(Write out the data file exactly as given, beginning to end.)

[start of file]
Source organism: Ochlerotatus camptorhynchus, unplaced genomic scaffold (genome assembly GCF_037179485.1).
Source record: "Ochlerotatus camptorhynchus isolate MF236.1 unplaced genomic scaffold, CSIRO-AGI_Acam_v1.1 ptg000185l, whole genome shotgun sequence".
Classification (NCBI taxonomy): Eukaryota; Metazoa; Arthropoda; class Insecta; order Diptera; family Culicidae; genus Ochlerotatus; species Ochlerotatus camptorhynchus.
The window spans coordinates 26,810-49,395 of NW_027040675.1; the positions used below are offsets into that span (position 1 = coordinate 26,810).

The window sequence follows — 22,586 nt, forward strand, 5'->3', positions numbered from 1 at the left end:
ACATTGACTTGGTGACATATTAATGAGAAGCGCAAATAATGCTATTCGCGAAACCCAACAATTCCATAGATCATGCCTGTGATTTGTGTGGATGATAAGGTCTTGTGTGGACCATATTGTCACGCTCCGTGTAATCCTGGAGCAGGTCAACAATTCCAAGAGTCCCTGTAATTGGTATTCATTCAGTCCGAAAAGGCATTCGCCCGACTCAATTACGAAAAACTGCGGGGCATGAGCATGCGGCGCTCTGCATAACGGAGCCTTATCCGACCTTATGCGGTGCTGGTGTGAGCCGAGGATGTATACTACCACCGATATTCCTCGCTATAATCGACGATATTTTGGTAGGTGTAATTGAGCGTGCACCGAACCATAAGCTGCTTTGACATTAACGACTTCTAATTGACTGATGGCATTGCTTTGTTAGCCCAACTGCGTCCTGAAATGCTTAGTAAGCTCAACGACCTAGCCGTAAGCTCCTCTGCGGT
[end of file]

Source organism: Ochlerotatus camptorhynchus, unplaced genomic scaffold (genome assembly GCF_037179485.1).
Source record: "Ochlerotatus camptorhynchus isolate MF236.1 unplaced genomic scaffold, CSIRO-AGI_Acam_v1.1 ptg000185l, whole genome shotgun sequence".
Classification (NCBI taxonomy): Eukaryota; Metazoa; Arthropoda; class Insecta; order Diptera; family Culicidae; genus Ochlerotatus; species Ochlerotatus camptorhynchus.
The window spans coordinates 26,810-49,395 of NW_027040675.1; the positions used below are offsets into that span (position 1 = coordinate 26,810).

The window sequence follows — 22,586 nt, forward strand, 5'->3', positions numbered from 1 at the left end:
ACATTGACTTGGTGACATATTAATGAGAAGCGCAAATAATGCTATTCGCGAAACCCAACAATTCCATAGATCATGCCTGTGATTTGTGTGGATGATAAGGTCTTGTGTGGACCATATTGTCACGCTCCGTGTAATCCTGGAGCAGGTCAACAATTCCAAGAGTCCCTGTAATTGGTATTCATTCAGTCCGAAAAGGCATTCGCCCGACTCAATTACGAAAAACTGCGGGGCATGAGCATGCGGCGCTCTGCATAACGGAGCCTTATCCGACCTTATGCGGTGCTGGTGTGAGCCGAGGATGTATACTACCACCGATATTCCTCGCTATAATCGACGATATTTTGGTAGGTGTAATTGAGCGTGCACCGAACCATAAGCTGCTTTGACATTAACGACTTCTAATTGACTGATGGCATTGCTTTGTTAGCCCAACTGCGTCCTGAAATGCTTAGTAAGCTCAACGACCTAGCCGTAAGCTCCTCTGCGGT